Lyft Removing E-Bikes From Service Over Safety Concerns
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E-bikes and e-scooters have become an enormously popular way for pedestrians, especially tourists, to move about major cities quickly. But citing reports of over-sensitive brakes that could pose a safety hazard to riders, Lyft has announced that it will be removing its fleet of e-bikes from major US cities.
Lyft has a total of 3,000 e-bikes across three cities: New York, Washington, DC, and San Francisco. Lyft told CNN that only “a small number of reports” have been made concerning the e-bikes, however, the company is pulling them out of an abundance of caution. The bikes will be removed from streets and replaced with manual bikes, according to CNN.
While e-bikes, like those operated by Lyft, often serve a more practical purpose with some users riding them to and from work, they’re also a popular way for tourists to zip about a city. The same goes for e-scooters, which first hit the streets in 2012. Major dockless scooter companies like Bird and Lime popularized e-scooter sharing during the past few years, bringing the service to cities across the United States.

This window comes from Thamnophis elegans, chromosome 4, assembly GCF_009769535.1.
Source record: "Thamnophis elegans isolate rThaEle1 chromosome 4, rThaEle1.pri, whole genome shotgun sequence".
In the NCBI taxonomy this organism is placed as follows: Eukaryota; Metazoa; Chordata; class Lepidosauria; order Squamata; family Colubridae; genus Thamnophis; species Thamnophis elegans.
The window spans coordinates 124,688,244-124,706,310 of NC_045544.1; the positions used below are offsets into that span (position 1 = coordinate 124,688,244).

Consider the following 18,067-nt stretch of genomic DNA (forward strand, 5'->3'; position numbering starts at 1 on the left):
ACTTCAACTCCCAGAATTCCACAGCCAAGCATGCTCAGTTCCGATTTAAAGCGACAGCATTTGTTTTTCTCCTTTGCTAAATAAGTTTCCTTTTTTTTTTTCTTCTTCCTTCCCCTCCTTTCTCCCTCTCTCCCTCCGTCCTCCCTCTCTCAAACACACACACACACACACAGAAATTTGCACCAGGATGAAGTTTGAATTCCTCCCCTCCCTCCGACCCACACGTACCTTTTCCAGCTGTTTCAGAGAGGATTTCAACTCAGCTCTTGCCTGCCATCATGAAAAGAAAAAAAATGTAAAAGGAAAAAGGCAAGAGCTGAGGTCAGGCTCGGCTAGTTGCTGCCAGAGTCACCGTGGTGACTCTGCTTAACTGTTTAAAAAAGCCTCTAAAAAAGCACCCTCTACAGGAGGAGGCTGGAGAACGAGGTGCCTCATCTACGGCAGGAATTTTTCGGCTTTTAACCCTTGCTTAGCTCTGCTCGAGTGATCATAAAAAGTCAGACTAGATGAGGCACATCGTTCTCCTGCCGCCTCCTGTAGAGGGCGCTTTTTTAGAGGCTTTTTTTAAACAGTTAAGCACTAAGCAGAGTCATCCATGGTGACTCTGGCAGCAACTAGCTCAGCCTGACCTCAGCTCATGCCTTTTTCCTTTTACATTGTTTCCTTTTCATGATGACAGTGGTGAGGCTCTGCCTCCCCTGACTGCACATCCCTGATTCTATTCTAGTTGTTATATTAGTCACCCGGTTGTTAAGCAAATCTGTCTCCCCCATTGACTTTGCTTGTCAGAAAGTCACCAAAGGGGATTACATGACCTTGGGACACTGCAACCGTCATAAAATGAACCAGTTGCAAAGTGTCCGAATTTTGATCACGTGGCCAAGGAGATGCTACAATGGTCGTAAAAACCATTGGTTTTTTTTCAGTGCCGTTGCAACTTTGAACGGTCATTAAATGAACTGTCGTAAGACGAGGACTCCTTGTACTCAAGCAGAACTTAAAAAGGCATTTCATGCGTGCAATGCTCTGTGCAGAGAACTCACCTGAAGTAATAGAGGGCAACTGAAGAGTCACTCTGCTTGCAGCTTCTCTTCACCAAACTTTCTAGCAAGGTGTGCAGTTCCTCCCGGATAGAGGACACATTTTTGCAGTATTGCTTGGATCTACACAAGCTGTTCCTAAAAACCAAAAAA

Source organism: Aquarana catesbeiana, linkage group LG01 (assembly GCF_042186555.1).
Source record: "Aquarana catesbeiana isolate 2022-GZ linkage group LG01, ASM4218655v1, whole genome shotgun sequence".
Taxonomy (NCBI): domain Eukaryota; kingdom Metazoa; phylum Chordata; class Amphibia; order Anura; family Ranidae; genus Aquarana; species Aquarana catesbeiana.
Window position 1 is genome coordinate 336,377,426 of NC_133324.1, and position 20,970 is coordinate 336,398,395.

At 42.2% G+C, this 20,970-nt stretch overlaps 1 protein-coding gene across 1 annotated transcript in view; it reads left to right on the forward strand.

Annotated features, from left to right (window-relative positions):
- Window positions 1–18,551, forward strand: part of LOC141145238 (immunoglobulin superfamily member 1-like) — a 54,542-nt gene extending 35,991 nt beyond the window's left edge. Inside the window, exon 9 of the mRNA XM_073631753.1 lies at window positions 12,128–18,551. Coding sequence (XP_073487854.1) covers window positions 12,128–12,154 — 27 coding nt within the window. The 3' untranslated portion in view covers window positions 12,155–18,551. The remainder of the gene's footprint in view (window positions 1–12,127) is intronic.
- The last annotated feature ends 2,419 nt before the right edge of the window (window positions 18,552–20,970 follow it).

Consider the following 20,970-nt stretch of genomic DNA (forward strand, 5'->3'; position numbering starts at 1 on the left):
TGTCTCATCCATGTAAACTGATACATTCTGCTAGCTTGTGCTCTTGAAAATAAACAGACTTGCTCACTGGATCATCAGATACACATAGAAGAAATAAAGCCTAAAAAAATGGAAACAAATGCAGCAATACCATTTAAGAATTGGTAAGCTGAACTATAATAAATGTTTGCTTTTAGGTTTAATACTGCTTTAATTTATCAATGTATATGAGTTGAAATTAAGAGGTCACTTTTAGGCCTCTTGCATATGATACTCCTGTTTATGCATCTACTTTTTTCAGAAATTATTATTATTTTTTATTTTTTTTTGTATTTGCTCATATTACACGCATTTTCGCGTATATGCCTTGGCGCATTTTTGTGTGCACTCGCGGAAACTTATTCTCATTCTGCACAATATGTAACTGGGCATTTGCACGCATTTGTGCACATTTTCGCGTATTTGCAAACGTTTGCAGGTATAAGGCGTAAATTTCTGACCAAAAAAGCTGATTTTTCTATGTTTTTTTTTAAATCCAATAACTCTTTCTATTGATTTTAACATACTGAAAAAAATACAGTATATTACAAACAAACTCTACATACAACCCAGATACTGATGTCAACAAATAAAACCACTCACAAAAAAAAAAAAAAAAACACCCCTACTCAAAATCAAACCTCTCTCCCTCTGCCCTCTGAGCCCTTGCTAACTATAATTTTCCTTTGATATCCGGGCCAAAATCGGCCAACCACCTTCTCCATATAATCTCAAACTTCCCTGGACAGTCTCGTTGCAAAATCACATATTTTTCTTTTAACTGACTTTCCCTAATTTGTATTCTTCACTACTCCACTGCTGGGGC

Since e-bikes hit the streets, which are also offered by Uber’s JUMP and Lime, there have been a shocking number of incidents involving faulty bikes. Lime has been hit especially hard with recalls and faulty vehicles; the company has reported multiple recalls over a period of a few months.
In fall 2018, Lime also issued an e-scooter recall over concerns that the scooters could simply fall apart mid-ride. Just recently in February, Lime issued another recall over concerns that its e-scooters could brake abruptly during the ride.
Nonetheless, e-vehicles are growing more and more popular in major cities. Additionally, most rides are carried out safely. However, travelers planning to use scooters on their next trip should be aware of the issues facing popular sharing services.
To ensure your next e-scooter or e-bike ride is safe, always make sure to check local laws and regulations regarding the use of scooter or bikesharing services. Most major US cities require riders to wear helmets on e-devices, while some cities will fine users via the vehicle-sharing app for improperly parking their vehicle. Finally, always make sure to use an application like Google Maps to pre-plan your e-bike or e-scooter ride to familiarize yourself with traffic patterns.
Featured image by Xinhua/Jin Peng via Getty Images
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